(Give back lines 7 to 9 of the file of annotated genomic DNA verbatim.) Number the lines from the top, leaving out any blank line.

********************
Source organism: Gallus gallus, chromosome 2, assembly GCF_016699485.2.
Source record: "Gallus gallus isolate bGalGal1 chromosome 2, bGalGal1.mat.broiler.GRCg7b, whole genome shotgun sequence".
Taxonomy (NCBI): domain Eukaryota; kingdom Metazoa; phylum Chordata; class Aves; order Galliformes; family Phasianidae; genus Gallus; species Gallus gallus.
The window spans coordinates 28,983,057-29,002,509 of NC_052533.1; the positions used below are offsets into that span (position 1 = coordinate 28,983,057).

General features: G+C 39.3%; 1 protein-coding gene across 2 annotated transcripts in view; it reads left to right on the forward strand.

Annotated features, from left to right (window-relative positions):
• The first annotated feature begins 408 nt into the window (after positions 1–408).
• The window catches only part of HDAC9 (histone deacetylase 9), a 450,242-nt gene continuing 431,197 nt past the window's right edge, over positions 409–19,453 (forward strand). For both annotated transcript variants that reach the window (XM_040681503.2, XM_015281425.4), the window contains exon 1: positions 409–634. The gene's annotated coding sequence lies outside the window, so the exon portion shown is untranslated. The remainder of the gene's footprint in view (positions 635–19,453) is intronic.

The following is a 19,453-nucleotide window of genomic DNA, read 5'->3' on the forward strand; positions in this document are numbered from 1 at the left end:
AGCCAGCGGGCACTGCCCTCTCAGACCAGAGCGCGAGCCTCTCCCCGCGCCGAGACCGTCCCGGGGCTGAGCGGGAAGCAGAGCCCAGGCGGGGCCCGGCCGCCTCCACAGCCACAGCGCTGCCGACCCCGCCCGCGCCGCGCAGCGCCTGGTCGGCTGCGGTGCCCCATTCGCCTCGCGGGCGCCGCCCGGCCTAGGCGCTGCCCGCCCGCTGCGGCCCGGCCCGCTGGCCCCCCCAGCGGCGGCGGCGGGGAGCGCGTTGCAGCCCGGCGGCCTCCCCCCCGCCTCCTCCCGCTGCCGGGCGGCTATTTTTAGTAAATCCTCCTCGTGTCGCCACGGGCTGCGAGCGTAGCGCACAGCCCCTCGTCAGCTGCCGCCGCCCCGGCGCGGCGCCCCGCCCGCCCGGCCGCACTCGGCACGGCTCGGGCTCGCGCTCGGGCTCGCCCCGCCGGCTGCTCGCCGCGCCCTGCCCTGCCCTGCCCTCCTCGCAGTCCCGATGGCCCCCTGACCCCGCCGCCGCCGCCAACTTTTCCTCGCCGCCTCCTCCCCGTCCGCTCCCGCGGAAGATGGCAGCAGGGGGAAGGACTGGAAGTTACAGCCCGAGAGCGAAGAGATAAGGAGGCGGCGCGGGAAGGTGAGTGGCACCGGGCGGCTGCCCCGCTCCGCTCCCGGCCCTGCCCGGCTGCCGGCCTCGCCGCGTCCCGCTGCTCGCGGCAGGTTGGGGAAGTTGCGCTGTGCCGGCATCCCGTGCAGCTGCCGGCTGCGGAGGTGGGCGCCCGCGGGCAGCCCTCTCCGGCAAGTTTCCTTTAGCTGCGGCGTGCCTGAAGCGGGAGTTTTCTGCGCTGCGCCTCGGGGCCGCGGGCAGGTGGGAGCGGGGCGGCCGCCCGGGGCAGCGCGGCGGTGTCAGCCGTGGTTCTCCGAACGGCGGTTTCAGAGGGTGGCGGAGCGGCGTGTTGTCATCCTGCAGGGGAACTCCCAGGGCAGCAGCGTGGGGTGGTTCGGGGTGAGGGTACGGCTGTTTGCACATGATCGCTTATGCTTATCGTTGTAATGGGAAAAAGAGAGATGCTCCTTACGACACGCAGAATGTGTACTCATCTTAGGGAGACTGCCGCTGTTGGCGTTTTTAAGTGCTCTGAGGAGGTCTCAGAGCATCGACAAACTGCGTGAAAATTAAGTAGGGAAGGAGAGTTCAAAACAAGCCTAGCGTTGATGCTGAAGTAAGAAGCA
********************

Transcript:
• The first annotated feature begins 408 nt into the window (after positions 1–408).
• The window catches only part of HDAC9 (histone deacetylase 9), a 450,242-nt gene continuing 431,197 nt past the window's right edge, over positions 409–19,453 (forward strand). For both annotated transcript variants that reach the window (XM_040681503.2, XM_015281425.4), the window contains exon 1: positions 409–634. The gene's annotated coding sequence lies outside the window, so the exon portion shown is untranslated. The remainder of the gene's footprint in view (positions 635–19,453) is intronic.

The following is a 19,453-nucleotide window of genomic DNA, read 5'->3' on the forward strand; positions in this document are numbered from 1 at the left end: